GAA delay decision on championship format until later this summer
Association’s plans dependant on success of Government’s phased reopening roadmap
Croke Park: GAA president John Horan has indicated the Hill 16 terrace could become all-seater, as part of temporary measures put in place by the GAA to allow supporters to safely attend fixtures at HQ. Photograph: Ryan Byrne/Inpho
Despite the upbeat mood after its Covid-19 advisory group last week announced an accelerated return to Gaelic Games, the GAA won’t be rushed into announcing an actual championship format for later this year.
Although provisionally agreed to be straight knockout, and not beginning before the weekend of October 17th/18th, nothing else will be decided until the Government confirm Phase 3 of Ireland’s roadmap on Monday June 29th, and whether or not to compress Phases 3-5 into just two more phases, rather than the three phases that were originally planned, all of which may afford the GAA greater scope or otherwise around match attendances.
With that the GAA’s Central Competitions Control Committee (CCCC) will begin to explore the best way to run off the football and hurling championships, in association with the provincial councils. Last Friday’s Covid-19 advisory group report also indicated that it may spill over into early 2021, but only as far as February, although for now the jury is still out on the attendances that are likely to be accommodated.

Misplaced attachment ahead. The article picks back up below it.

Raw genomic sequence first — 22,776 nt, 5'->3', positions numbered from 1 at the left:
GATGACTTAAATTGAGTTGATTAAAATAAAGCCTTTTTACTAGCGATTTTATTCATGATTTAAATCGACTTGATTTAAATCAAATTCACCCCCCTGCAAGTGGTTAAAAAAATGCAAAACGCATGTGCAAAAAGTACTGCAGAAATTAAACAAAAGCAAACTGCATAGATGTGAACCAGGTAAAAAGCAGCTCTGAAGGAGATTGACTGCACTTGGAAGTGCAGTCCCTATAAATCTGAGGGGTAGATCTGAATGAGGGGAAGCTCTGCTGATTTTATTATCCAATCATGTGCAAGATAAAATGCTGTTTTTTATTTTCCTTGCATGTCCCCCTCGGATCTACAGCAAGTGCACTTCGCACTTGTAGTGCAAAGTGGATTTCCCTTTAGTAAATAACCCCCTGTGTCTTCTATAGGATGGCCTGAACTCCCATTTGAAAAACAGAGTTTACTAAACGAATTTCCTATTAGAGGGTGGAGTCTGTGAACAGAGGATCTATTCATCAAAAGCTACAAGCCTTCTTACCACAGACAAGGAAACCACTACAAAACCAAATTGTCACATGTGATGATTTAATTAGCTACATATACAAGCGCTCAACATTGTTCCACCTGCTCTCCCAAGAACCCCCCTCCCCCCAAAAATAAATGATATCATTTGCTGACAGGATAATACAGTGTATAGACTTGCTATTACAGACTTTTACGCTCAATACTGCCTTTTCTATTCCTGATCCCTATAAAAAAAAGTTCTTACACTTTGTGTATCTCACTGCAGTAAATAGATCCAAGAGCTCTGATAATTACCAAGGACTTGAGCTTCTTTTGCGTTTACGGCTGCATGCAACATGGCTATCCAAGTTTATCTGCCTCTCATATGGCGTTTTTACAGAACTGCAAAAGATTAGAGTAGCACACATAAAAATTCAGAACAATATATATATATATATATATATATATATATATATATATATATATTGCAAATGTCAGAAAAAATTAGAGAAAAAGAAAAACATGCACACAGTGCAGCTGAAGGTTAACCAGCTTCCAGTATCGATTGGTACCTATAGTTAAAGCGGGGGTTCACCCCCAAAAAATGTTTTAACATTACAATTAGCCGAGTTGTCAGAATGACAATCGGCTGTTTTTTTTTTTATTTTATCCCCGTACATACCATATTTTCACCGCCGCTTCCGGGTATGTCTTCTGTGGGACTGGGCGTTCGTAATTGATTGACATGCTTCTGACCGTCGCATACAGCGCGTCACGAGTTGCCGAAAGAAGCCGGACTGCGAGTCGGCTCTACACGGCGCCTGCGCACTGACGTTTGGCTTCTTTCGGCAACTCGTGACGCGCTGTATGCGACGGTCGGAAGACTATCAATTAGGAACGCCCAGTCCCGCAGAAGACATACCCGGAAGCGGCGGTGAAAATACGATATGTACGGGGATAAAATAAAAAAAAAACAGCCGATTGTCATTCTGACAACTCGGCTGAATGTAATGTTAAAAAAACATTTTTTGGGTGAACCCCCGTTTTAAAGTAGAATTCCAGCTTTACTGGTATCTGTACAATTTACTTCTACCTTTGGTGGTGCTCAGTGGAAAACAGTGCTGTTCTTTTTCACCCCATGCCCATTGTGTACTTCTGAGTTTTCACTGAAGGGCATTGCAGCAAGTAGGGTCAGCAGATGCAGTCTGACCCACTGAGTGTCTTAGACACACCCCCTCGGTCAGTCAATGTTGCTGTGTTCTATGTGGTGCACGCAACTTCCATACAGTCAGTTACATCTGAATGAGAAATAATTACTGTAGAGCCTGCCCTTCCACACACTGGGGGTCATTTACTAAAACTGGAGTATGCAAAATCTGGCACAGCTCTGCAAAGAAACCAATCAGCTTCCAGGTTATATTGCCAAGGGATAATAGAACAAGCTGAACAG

“It is a matter for the CCCC, to begin that process, and that process won’t begin until after Phase 3, and the confirmation that the country is moving on again from Phase 2,” said Feargal McGill, the GAA’s head of games administration and a member of advisory group.
“So there is still a lot of work to do before we can announce anything, and it will take time for the CCCC to sit down and start drawing up a fixtures’ programme. But there’s no point in announcing anything around that until we’re sure we’re moving on to Phase 3, and that’s been the process all along. That’s still the timing, and that’s how it will be handled.”
On the question of how much time the GAA may need to run off the 2020 championship, including the intention to run the underage inter-county championships at minor and under-20 level concurrently, McGill was unsure.
“Nothing has been discussed yet, again that’s a matter for the CCCC. It was only last Friday that we agreed to enter this current phase, so it will be a while yet. This is the first time we have even a rough idea of what time is available to us.”
The question of match venues is also likely to be central, and whether or not they opt for larger provincial and county venues only in order to maximise attendance and gate receipts and salvage something more notable from the heavy impact of the pandemic shutdown. Either way the 2020 championship will to some extent be about damage limitation.